Globalisation causing concentration of wealth, economic disparities

Globalisation causing concentration of wealth, economic disparities
Highlights

In order to sustain the growth achieved in any nation, it must be just and equitable, noted a social scientist and retired professor of economics from University of Hyderabad, D Narasimha Reddy. Contrary to the above notion, during the last two and half decades of Liberalisation, Privatisation, Globalisation (LPG) policies, the global flow of foreign capital to developing countries has led to the

Hanamkonda: In order to sustain the growth achieved in any nation, it must be just and equitable, noted a social scientist and retired professor of economics from University of Hyderabad, D Narasimha Reddy. Contrary to the above notion, during the last two and half decades of Liberalisation, Privatisation, Globalisation (LPG) policies, the global flow of foreign capital to developing countries has led to the growth of GDPs but caused inequalities in the countries all over, he said.

Prof Reddy delivered the second memorial lecture of late C Sivaramakrishna Rao, a respectable professor and former dean of social science, Kakatiya University on the topic ‘Globalisation and Growing Inequalities: Challenge of Fair, Equitable and Sustainable Development’ at the university in Hanamkonda on Monday.
The lecture was organised by the department of economics, Kakatiya University.

He dwelled in detail upon the three phases of globalisation, 1890-1940, the first phase, 1945-75, the second phase and the third phase began in 1980 gained momentum by 1990. It changed people’s share gross domestic product (GDP) drastically and in a disproportionate manner.

It caused inequalities in the distribution of national incomes. The number of billionaires in the world was 127 in 1987 and the number gone up to 1,400 in 2013 and 2043 in 2016. The wealth of three richest persons in the world accounts for 50 percent of USA’s GDP, he explained.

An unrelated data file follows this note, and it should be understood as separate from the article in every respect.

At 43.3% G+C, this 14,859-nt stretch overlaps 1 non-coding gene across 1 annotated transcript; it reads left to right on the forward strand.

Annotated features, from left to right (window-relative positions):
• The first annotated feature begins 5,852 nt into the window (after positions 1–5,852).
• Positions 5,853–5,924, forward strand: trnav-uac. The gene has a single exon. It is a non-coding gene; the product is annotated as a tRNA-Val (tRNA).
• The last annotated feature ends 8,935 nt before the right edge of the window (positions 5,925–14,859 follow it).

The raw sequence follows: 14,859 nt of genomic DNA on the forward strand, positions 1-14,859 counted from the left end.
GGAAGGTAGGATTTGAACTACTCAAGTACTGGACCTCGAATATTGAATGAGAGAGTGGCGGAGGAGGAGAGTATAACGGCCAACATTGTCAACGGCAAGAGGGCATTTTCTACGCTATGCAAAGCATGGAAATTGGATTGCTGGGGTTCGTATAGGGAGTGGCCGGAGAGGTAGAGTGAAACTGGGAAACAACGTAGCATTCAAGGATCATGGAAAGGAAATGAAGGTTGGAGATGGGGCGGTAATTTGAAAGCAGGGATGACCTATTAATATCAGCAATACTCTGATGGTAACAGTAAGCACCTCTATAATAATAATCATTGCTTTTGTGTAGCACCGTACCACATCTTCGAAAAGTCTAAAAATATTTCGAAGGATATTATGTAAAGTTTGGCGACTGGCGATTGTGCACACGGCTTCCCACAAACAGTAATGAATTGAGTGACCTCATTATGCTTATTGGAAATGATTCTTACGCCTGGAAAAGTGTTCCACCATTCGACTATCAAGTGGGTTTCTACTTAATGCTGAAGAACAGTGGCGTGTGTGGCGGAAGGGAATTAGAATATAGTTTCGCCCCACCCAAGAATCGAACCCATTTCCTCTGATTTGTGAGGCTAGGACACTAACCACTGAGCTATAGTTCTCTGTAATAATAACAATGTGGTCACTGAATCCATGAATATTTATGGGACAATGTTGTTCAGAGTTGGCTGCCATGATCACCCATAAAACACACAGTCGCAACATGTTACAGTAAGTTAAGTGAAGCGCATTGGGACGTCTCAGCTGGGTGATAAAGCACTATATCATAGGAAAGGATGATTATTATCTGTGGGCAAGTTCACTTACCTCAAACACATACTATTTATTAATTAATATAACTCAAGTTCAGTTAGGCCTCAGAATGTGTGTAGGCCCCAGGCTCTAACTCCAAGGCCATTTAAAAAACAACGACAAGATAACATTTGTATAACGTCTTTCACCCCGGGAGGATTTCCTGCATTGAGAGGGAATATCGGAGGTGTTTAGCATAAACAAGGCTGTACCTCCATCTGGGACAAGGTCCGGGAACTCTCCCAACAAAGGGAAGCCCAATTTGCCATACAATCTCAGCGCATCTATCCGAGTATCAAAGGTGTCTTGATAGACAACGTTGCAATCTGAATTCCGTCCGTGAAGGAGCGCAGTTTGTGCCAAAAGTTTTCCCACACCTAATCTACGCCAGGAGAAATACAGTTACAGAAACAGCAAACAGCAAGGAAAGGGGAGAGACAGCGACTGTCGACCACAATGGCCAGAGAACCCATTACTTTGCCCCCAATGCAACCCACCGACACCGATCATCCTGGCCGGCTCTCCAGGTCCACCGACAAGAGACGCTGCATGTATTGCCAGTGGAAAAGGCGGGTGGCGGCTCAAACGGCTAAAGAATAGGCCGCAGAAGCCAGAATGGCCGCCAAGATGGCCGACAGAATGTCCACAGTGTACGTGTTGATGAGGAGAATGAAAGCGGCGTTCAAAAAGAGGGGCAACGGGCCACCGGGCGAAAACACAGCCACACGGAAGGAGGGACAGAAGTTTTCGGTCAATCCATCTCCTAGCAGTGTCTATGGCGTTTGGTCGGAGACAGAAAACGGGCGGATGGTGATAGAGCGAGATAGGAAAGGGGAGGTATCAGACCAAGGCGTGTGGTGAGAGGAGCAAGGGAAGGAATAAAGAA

In the case of China, top 10 per cent rich people’s share in the GDP rose to 30 per cent from 10 per cent while the bottom 50 per cent people’s share decreased from 50 per cent to 27 per cent while 40 per cent middle people’s share accounts for 43 per cent.

The experience of Indian economy was also on the same lines. The number of billionaires was growing along with growth of GDP and inequalities. In the era of globalisation concentration of wealth took place causing economic disparities, Prof Reddy noted.

Indian business firms, industrialists globalised their activities and became MNCs but unorganised sector which accounts for 80 per cent of job generation reached to a disastrous state, he added. Prof Reddy suggested that people should be vigilant and active in protesting loudly against globalisation and inequalities it brought in and unhealthy growth of the gross domestic product (GDP).

The university Vice-Chancellor Prof R Sayanna, Ambedkar Open University Vice-Chancellor Prof K Seetarama Rao, TSCHE chairman Prof T Papi Reddy, the department head Prof B Suresh Lal, faculty Manuja Sevi, Sadanandam, Jyothi Rani, Sadu Rajesh and others were present.

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